Posted by on Feb 24, 2013 in Ramanuja Acarya | 0 comments

Ramanuja Acarya
(1017-1137 A.D.)

Page 3 – Sri Vaisnavism after Ramanuja

As long as Ramanuja was alive, Sri Vaisnavas attached equal importance to both the Sanskrit and Tamil sides of their tradition. They stayed together as one group following the beliefs and practices of the acaryas and the Alvars. After Ramanuja however, certain teachers tended to emphasise the Sanskrit Vedas, while others emphasised the Tamil Divya Prabandhanas. The move toward the Tamil Divya Prabandhas was natural because Tamil was the mother tongue of the people, but the consequences of this division between the Sanskrit and Tamil sides of the tradition, led to differences of philosophical interpretation. This in turn eventually led to a split among the Sri Vaisnavas into two groups, the so called Northerners, the Vadakalai, and the so called southerners, the Tenkalai.

In theory the Vadakalai place greater stress on the Sanskrit side of the tradition, whereas the Tenkalai give more emphasis to the Tamil side. In actual practice however, the Vadakalai and Tenkalai connect themselves to Ramanuja through descendent lines running throught different theologians. The Vadakalai connect themselves through Vedanta Desika (1268-1369), where as the Tenkalai connect themselves through Pillailokacarya (1264-1369) [1] .

These two descendent lines from Ramanuja are shown below:

Vadakalai Sri Vaisnavas

Vadagalai-succession

Tenkalai Sri Vaisnavas

/Tengalai-succession

Although the seeds of this division can be traced back to the time of theacaryas and the Alvars, the actual split into Vadakalai and Tenkalai did not formally occur until the 18th century. The philosophical differences that developed between the Vadakalai and Tenkalai sides of the Sri Vaisnava tradition are shown on Vadakalai/Tenkalai Doctrinal Differences.Of the eighteen differences that are cited, two of the most important differences center on the nature of God’s mercy (svami-krpa) and the ontological status of Laksmidevi.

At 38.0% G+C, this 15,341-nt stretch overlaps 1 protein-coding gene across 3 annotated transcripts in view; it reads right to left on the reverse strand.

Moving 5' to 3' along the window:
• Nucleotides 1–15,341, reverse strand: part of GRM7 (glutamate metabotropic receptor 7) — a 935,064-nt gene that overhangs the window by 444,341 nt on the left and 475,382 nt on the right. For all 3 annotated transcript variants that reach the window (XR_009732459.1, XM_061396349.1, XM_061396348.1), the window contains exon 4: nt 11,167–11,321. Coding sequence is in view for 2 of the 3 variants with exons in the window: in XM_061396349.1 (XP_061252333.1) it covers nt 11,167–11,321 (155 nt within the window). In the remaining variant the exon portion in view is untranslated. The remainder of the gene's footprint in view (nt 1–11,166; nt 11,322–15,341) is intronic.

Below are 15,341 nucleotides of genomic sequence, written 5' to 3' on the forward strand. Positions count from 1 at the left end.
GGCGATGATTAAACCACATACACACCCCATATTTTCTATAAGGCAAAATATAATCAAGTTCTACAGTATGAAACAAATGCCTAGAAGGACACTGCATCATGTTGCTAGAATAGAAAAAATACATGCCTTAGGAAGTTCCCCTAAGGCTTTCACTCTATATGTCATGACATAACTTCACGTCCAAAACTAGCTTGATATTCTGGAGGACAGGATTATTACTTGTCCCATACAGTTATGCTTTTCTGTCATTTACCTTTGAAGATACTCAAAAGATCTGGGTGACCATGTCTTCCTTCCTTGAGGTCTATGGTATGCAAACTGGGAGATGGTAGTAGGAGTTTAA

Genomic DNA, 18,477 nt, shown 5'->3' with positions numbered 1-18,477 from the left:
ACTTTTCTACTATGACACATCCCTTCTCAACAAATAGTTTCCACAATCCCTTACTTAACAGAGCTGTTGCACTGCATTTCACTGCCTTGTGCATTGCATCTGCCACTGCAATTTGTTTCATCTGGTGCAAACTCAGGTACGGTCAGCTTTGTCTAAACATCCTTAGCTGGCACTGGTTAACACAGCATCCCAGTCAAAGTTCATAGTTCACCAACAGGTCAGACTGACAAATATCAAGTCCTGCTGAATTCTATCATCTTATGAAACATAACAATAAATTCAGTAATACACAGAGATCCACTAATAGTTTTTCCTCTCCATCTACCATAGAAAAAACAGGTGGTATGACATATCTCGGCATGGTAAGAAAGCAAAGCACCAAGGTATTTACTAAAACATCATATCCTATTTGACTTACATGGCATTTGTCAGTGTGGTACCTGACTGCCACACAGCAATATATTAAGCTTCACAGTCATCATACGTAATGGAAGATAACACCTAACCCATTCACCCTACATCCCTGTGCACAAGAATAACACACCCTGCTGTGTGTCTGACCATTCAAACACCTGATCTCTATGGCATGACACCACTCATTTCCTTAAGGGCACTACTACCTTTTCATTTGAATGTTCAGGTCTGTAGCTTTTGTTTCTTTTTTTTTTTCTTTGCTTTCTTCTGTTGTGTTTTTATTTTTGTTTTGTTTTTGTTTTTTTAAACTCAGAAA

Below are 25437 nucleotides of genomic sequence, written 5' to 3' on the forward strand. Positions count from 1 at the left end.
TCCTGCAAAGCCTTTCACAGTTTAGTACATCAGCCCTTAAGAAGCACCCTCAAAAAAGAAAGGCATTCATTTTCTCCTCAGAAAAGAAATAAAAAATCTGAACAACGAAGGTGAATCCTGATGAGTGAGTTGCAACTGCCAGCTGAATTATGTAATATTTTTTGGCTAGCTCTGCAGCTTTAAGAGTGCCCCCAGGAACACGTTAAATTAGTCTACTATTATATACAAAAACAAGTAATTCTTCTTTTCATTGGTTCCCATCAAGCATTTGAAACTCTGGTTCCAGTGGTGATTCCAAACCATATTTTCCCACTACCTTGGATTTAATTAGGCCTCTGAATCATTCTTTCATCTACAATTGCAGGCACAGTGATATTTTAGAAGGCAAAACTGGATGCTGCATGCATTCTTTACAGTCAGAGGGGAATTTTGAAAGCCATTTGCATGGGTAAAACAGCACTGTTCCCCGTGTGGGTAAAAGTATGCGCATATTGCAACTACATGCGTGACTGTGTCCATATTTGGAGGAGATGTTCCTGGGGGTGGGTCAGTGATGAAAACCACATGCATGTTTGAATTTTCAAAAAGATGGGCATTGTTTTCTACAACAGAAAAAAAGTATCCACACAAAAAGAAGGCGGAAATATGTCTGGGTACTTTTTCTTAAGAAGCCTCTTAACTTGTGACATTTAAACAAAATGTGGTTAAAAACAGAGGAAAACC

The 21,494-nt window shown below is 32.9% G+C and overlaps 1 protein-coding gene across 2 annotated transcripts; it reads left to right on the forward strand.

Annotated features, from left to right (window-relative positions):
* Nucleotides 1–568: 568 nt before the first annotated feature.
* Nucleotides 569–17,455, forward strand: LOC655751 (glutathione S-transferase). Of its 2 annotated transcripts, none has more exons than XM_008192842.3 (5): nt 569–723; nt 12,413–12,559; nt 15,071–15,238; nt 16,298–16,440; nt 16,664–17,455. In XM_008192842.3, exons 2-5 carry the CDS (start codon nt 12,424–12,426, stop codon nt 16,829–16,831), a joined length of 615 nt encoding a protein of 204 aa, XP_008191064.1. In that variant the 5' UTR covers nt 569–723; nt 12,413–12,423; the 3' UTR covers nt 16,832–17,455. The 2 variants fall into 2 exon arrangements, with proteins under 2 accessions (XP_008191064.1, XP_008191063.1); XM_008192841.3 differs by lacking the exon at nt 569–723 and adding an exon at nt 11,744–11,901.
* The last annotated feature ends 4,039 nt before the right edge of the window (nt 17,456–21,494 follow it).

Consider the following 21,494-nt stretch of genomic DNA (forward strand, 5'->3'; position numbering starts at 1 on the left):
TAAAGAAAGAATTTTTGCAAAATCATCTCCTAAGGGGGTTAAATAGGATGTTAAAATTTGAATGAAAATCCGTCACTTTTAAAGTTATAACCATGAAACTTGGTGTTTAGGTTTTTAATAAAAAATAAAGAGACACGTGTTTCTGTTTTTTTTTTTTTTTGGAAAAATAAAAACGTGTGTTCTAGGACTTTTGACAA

The Tenkalais take the view that God’s grace does not depend on the effort or merit of the devotee. If God had to depend on anything for the distribution of divine grace, even the sincerity of a devotee, God would be limited. It is the view of the Tenkalai that God’s grace was therefore, completely causeless. The Vadakalai, on the other hand, take the view that God’s grace depends on the good actions of the devotees, who must prepare and qualify themselves for divine grace. God’s grace was, therefore, directly related to the effort of the devotee. The Tamil speaking Alvars appeared to favor the former view, whereas, the Sanskrit based acaryas appeared to favor the latter view.

Regarding the ontological status of Laksmi or Sridevi, the Tenkalai hold that Laksmi is a jiva soul, albeit a very important one. In other words, Laksmi is a finite being and a servant of God just like all other souls. She can plead with God on behalf of the jivas, but she has no independent power to give liberation (moksa) on her own. The Vadakalai, on the other hand, consider Laksmidevi to be equal to God. She possesses all the powers of God (vibhutvam) and on her own she can grant moksa to the devotee. Laksmi is therefore, as important as God.

Apart from the Vadakalai/Tenkalai split that developed, other developments and important personalities arose after Ramanuja. One was the development of the manipravala [2] language that interspersed Tamil and Sanskrit words to form a Sanskritic Tamil prose. Those Tamil readers who were not well versed in Sanskrit could more easily understand this type of language. The literature of the manipravala language is mostly in the form of commentaries on the Sanskrit works of Yamuna and Ramanuja acaryas, as well as the Tamil hymns of the Alvars, the Divya Prabandha. The rise of the manipravala language marked the popularization of the teachings of the Alvars.